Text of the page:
Edgar Allen Poe -- American author, poet, drunkard and creep. Little known fact? He is dead.
because when they're not busy dealing drugs, wiretapping people who are dealing drugs, being murdered in prison by associates of their crime-lord uncle, or bemoaning the state of the police department they work for while getting drunk down by the railroad tracks, the citizenry of Baltimore, Maryland are gathering en masse around both of Edgar Allen Poe's graves*.
And once a year for the past 60 years, on January 19th, a mysterious stranger has placed three roses and half a bottle of cognac on Poe's grave to commemorate the author's birthday. He's never been caught in the act, despite dozens (literally! dozens!) of Poe-Toaster-Watchers who gather there every year to catch a glimpse of the anonymous Poe Toaster.
Only this year, the Poe Toaster Didn't Toast. Thirty-six devotees (literally! dozens!) gathered outside of the church cemetery in downtown Baltimore to catch a glimpse of the never-before-seen Toaster, but at 5:30am Jeff Jerome, the Poe House and Museum curator, broke the news that the Toaster, who had always arrived and departed in the dead of night for the previous sixty years, had not arrived. Perhaps, like Santa Claus, Zeus, and Jesus, if you do not believe in him, he ceases to exist?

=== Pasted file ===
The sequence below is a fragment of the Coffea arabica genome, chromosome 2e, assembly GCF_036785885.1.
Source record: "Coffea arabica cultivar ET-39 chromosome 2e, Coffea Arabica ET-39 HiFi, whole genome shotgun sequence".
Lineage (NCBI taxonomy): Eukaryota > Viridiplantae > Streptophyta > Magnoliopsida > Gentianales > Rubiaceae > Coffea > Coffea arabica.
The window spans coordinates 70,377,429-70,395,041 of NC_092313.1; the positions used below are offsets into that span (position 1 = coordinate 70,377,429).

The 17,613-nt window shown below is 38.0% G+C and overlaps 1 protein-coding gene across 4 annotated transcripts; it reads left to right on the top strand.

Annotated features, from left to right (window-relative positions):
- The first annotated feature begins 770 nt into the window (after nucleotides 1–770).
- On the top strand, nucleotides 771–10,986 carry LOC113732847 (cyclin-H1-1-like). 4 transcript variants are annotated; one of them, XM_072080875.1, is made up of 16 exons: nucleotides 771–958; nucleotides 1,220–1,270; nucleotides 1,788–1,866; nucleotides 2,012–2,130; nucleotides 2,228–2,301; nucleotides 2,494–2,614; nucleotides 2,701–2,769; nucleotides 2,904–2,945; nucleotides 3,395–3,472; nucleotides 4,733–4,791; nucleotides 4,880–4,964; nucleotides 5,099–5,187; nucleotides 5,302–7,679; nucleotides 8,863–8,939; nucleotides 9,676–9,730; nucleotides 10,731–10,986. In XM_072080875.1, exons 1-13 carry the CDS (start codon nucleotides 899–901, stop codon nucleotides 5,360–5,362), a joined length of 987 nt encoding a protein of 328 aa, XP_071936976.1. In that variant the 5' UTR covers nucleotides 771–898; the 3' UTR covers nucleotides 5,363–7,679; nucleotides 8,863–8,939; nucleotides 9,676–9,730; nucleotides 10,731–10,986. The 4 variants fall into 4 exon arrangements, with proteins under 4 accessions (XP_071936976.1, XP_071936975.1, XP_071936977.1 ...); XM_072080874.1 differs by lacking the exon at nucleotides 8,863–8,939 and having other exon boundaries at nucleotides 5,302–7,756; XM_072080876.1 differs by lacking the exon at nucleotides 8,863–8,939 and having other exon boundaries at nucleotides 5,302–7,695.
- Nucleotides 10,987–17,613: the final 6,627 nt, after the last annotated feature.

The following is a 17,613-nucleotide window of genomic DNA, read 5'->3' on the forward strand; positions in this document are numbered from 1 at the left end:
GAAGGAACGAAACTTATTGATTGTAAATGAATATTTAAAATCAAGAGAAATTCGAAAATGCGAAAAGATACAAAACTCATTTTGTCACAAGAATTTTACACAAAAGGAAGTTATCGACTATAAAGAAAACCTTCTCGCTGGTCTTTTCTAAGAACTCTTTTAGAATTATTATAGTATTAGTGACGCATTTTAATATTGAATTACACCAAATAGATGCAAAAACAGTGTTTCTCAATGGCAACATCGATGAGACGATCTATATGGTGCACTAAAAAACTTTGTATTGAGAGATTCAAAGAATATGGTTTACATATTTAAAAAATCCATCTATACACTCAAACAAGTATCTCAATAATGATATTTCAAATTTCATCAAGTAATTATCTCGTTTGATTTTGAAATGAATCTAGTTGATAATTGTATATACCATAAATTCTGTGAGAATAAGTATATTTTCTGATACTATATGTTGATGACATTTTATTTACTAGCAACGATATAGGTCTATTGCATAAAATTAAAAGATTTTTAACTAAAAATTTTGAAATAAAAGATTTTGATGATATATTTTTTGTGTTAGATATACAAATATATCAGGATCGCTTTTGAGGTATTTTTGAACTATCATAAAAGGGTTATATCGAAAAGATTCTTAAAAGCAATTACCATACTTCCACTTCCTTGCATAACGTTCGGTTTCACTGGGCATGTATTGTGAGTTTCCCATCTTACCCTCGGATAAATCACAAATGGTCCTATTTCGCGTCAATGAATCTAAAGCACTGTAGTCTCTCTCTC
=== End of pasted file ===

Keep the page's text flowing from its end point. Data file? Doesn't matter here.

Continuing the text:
In previous years the Toaster left notes along with the roses and cognac, including one in 1993 that read "the torch will be passed." In 1999 a note implied that the original Toaster had died, and the tradition had been passed on to a son.
The Baltimore Sun quoted Jerome as saying "I was very annoyed" that the Toaster didn't show up as tradition dictated. The Sun failed to quote Edgar Allen Poe's ghost as saying, "There is really no need for such a classy and touching annual tradition, as I am a dude who married my thirteen year old cousin, and then died choking on my own vomit in the street."
*That's right, Edgar Allen Poe has two graves in one graveyard. The next time you complain about having only one grave, ask yourself: "when's the last time *I* concocted a hoax about the first air balloon to fly across Atlantic Ocean, called it 'Mr. Monck Mason's Flying Machine!!!' and had it published as news in a major New York City newspaper?" The answer is, unless you are Edgar Allen, you have never done this.